Alternate name: Northern Caracara
Family: Falconidae, Falcons view all from this family
Description ADULT Has dark crown and red cere (changes color quickly) that contrast with otherwise whitish neck and barred white breast. Back, underparts, and wings are dark brown except for barred pale base to primaries and barred, pale tail with a dark terminal band. Wings look nearly square-tipped in flight. Legs are yellow. JUVENILE Similar, but has pale spots on back and wings; leg and cere colors are duller.
Dimensions Length: 20-22" (51-56 cm); Wngspn: 4' (1.2 m)
Endangered Status The Audubon's Crested Caracara, a subspecies of the Crested Caracara, is on the U.S. Endangered Species List. It is classified as threatened in Florida. These birds need large, open-country territories, and the conversion of habitat to citrus orchards and tree plantations and the loss of habitat to residential and commercial development has caused their numbers to drop. Caracaras are slow reproducers and have not been able to rebound quickly. Increasing numbers have been killed by automobiles as traffic in Florida reaches an all-time high. Nearly all of the known Audubon's Crested Caracaras live on private lands, which do not come under federal protection. The only hope for the subspecies is the mainenance of its remaining habitat.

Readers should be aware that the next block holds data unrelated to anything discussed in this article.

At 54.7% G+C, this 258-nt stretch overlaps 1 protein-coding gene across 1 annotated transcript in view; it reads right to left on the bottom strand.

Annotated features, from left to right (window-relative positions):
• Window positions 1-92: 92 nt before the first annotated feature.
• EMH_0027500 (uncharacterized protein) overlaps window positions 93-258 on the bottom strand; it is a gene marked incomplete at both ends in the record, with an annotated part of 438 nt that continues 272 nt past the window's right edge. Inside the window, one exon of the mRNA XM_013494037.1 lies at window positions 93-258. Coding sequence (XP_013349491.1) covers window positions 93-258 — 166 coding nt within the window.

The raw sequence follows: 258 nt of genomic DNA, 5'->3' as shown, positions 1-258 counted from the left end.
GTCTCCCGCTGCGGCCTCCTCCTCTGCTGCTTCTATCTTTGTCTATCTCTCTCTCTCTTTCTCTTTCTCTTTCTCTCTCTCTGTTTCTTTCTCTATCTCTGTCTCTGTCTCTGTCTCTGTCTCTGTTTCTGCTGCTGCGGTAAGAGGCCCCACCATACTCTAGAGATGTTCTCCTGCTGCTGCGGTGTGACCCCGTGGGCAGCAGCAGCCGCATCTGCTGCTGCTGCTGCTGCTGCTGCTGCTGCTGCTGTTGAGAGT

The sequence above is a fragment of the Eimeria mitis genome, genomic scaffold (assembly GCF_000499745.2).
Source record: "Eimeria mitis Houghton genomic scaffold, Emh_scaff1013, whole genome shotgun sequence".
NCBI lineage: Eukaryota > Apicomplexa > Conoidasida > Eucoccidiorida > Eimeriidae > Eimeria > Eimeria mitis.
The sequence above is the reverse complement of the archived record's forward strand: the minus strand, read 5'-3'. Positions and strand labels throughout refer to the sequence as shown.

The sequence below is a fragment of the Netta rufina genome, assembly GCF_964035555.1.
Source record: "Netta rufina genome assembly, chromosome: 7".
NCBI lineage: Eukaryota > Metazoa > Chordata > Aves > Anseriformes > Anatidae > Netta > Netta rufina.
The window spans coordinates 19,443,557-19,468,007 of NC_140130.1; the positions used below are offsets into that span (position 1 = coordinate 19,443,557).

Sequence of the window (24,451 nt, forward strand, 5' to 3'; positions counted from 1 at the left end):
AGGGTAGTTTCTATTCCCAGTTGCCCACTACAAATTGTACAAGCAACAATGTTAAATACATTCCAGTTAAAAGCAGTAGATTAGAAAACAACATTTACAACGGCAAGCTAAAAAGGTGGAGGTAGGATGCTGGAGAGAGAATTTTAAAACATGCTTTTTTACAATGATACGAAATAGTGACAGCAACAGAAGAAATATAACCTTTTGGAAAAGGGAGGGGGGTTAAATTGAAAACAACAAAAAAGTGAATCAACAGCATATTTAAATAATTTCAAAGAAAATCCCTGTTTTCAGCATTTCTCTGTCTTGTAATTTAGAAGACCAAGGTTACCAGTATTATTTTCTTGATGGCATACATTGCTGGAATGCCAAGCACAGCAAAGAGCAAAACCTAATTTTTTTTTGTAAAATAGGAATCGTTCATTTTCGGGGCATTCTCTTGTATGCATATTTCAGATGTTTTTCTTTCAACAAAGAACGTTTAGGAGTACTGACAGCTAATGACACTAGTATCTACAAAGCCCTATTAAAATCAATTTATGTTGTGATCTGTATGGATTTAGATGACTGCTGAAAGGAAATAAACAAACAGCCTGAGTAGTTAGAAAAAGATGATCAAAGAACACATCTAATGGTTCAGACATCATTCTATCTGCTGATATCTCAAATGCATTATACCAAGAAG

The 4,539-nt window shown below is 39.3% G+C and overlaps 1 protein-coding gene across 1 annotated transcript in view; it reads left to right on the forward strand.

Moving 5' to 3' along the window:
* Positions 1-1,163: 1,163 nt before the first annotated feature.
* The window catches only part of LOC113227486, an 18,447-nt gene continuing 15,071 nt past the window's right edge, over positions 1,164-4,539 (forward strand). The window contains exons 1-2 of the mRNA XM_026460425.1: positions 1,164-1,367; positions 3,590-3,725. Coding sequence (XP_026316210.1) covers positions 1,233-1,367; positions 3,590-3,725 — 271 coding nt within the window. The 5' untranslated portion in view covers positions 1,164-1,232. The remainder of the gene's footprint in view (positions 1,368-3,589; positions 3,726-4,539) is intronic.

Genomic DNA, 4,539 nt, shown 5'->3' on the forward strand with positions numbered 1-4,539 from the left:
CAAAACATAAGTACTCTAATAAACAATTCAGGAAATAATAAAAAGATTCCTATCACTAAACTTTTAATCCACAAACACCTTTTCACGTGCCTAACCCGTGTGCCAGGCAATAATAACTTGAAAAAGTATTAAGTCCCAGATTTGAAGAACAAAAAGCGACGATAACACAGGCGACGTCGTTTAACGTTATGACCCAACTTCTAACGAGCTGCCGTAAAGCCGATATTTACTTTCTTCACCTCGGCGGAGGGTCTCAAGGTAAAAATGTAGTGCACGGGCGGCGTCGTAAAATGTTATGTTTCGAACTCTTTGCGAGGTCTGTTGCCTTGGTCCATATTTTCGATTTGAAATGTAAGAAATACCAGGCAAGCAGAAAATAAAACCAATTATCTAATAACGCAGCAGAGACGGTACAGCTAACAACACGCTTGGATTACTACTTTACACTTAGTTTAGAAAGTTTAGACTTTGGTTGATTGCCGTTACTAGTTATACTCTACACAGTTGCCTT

Habitat Common in Neotropics, resident in southern Texas and southern Florida; favors arid, open country.
Observation Tips Fairly easy to see in southern Texas.
Range Florida, Texas, Southeast, Southwest
Voice Mostly silent.
Discussion Large and unmistakable raptor with long legs, neck, wings, and tail, and large, flat-crowned head with a massive eagle-like bill. Sits on fence posts and soars with ease. Sexes are similar.